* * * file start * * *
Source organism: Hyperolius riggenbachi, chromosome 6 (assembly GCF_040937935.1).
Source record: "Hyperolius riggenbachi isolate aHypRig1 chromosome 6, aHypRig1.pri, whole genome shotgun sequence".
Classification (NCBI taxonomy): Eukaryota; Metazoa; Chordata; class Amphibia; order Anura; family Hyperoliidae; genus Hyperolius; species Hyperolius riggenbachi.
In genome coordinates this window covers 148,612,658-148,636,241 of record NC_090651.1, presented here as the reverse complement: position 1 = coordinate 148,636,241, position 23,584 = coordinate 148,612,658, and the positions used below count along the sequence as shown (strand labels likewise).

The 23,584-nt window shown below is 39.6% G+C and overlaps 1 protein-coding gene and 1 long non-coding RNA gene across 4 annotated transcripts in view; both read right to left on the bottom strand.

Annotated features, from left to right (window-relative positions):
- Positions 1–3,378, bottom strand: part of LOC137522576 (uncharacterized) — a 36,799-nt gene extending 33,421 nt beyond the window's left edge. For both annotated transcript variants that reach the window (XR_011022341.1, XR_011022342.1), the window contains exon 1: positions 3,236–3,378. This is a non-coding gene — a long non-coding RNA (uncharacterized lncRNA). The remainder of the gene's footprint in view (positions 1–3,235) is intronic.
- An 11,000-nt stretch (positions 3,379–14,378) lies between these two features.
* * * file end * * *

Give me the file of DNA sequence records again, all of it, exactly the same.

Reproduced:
Source organism: Hyperolius riggenbachi, chromosome 6 (assembly GCF_040937935.1).
Source record: "Hyperolius riggenbachi isolate aHypRig1 chromosome 6, aHypRig1.pri, whole genome shotgun sequence".
Classification (NCBI taxonomy): Eukaryota; Metazoa; Chordata; class Amphibia; order Anura; family Hyperoliidae; genus Hyperolius; species Hyperolius riggenbachi.
In genome coordinates this window covers 148,612,658-148,636,241 of record NC_090651.1, presented here as the reverse complement: position 1 = coordinate 148,636,241, position 23,584 = coordinate 148,612,658, and the positions used below count along the sequence as shown (strand labels likewise).

The 23,584-nt window shown below is 39.6% G+C and overlaps 1 protein-coding gene and 1 long non-coding RNA gene across 4 annotated transcripts in view; both read right to left on the bottom strand.

Annotated features, from left to right (window-relative positions):
- Positions 1–3,378, bottom strand: part of LOC137522576 (uncharacterized) — a 36,799-nt gene extending 33,421 nt beyond the window's left edge. For both annotated transcript variants that reach the window (XR_011022341.1, XR_011022342.1), the window contains exon 1: positions 3,236–3,378. This is a non-coding gene — a long non-coding RNA (uncharacterized lncRNA). The remainder of the gene's footprint in view (positions 1–3,235) is intronic.
- An 11,000-nt stretch (positions 3,379–14,378) lies between these two features.